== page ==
Setting limits

In a wink, hormones can shift your teen's emotions and behaviors into overdrive, sending her off into risky territory. While her judgment skills are developing, she needs you to keep her safe by setting clear limits backed up with firm consequences.

Balanced limits build trust between parents and teens.

Teens need limits to keep them safe and help them grow

Teens need limits to keep them safe and help them grow.

Lots of parents are afraid to set limits. They think it will build a wall between them and their teen. In truth, limits actually show your teen that you care. The tricky part is finding a balance between your need for control and your teen's need for independence. But it's totally worth the effort.

A University of California (Berkeley) study found that parents who set clear, consistent rules but also give their teens some freedom are definitely doing something right. Their teens score higher on tests; are more mature, positive, and skilled in social situations; and are much less likely to use alcohol and drugs than other teens.1

1 Diana Baumrind, "The Influence of Parenting Style on Adolescent Competence and Substance Use," Journal of Early Adolescence 11(1), 1991, 56-95

Every teen is different. Figure out where yours needs limits.

Some of our teens need a lot of structure to be successful; others don't. Depending on your teen's personality and routine, you might consider setting boundaries that spell out:

  • What she can and can't do during after school.*
  • When she has to do homework.
  • When she can use the computer and what she can use it for.
  • When and how long she can use the phone.
  • When she needs be home at night on weekends.
  • What kinds of parties she can go to and who she can go with.
  • When and why she can use a car and ride in one.

*This is prime time for experimenting with drugs and alcohol. Having an adult around during these hours is one of the most effective ways to keep kids clean.

Let your teen help create the rules. (They'll work better.)

Teens are much more likely to obey rules and limits that they help to create. Work with your teen to figure out what you both can live with. Be open-minded about her goals and needs — and crystal clear about yours.

Remember, each boundary has to:

  • Work for both of you. So if she works after school to pay for her guitar lessons, setting a rule that says her homework has to be done by dinnertime isn't practical. But if you want to check her work before she turns it in, it's not practical to give her until 8 a.m. the next day to finish. Find the middle ground.
  • Make your expectations clear. Saying "Be civil to people." is vague. Saying "Don't yell, swear, hit, or break things." spells out what you expect.

Work together on consequences, too.

There's got to be a price for stepping over the line. (Otherwise, why would a teen pay attention to limits?) Let your teen help you define the consequences. Here are a few questions to keep in mind as you go:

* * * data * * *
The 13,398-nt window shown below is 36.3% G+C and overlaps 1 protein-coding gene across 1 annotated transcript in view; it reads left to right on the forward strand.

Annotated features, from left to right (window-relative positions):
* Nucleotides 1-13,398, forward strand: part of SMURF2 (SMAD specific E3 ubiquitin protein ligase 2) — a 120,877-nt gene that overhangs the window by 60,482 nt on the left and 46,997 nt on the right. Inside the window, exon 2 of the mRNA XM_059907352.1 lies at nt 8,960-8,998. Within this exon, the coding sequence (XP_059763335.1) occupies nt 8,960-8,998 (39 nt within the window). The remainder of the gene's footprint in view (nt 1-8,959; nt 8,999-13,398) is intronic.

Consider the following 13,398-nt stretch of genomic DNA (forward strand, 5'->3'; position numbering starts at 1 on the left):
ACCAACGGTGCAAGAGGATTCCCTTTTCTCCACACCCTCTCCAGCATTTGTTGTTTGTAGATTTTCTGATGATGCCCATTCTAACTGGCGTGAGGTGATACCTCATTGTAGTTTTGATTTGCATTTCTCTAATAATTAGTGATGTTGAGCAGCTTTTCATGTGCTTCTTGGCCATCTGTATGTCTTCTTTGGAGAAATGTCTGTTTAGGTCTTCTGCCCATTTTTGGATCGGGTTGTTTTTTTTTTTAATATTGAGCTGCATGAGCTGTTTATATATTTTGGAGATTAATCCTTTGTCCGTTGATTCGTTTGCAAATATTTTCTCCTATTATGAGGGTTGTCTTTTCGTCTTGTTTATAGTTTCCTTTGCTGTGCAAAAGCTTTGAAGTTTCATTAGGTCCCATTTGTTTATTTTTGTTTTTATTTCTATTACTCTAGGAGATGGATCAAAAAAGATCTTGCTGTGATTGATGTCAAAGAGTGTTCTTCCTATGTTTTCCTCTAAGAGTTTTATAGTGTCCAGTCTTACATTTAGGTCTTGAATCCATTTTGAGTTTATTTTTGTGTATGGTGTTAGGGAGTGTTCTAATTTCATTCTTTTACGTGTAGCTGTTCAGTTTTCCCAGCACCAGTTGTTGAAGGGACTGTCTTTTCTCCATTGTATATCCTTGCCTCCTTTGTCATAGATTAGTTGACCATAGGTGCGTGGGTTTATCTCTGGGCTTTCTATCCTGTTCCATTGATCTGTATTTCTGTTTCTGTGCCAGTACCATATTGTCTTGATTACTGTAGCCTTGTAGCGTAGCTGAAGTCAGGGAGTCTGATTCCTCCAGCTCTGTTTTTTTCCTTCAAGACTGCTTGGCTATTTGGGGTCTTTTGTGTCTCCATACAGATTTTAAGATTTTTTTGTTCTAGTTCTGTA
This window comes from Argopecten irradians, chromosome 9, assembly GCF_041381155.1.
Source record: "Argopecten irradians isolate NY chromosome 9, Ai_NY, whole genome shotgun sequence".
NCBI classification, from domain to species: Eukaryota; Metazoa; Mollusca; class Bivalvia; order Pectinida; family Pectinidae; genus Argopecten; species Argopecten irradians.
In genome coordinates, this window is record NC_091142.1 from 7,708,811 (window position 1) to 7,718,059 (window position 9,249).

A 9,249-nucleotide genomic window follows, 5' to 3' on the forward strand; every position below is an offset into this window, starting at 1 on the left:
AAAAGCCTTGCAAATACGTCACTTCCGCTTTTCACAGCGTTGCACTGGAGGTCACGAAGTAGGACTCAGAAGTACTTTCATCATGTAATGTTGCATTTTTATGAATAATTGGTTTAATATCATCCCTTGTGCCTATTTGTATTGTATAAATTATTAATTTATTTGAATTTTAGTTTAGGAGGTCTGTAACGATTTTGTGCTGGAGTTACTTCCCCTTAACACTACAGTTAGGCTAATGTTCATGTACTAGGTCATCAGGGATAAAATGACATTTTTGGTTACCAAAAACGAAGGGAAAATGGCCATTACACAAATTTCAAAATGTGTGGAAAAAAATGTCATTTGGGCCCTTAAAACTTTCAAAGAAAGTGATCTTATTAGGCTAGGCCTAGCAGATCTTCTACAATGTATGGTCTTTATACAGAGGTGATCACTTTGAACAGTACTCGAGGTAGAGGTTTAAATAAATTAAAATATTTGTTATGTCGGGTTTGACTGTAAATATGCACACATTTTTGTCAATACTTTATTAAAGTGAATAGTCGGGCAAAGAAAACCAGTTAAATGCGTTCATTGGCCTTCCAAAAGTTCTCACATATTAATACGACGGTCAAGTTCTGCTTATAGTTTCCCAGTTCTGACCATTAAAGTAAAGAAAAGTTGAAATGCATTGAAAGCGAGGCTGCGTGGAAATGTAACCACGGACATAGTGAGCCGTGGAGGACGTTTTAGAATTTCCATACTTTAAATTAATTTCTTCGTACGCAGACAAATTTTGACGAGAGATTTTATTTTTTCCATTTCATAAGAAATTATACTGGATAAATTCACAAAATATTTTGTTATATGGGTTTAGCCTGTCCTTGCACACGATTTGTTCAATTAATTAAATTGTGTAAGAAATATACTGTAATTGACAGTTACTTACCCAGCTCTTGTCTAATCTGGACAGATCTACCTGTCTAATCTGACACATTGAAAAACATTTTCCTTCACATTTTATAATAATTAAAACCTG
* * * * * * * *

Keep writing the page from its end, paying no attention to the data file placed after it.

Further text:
• Does the punishment fit the crime? Grounding her for a week may be too harsh when she's 20 minutes late for dinner, but reasonable when she misses curfew by two hours.
  • Can you enforce the consequence? If your teen stays home alone while you work the night shift, a consequence that says she has to be in bed by 8 p.m. isn't practical. (Who would make sure she is?)
  • Is the consequence clear? Saying, "If you miss curfew, you can't use the car." is vague. Saying, "For every 30 minutes you're late, you lose your right to use the car for one day." makes the cost clear.

As a wrap up, make sure you're both on the same page. Ask your teen to say each limit and consequence out loud. You may even want to put the details in writing.


Here's a contract you can start with.

This contract spells out rules about using drugs and alcohol.1 You can it as-is or type in your own rules. (click and drag to edit text).

[ This section available online only. ]


1 Adapted from a pledge found at Mothers Against Drug Driving

Then prepare yourself. She will cross a line. It's only natural.

All teens make mistakes. That's how they learn. And when she does, you're bound to be mad. But keep your emotions in check. Avoid making empty threats or you'll lose credibility. Take time to cool off, then calmly tell her about your disappointment, anger, or frustration. (Your feelings can be a very powerful motivator for her.) And in the end, remember your agreement — only enforce the consequences you talked about, no surprises.

When things are going well — which will be most of the time — be sure to tell her you noticed. Everyone likes a pat on the back, a word of thanks, or a compliment. Who knows? She might do the same for you some day.

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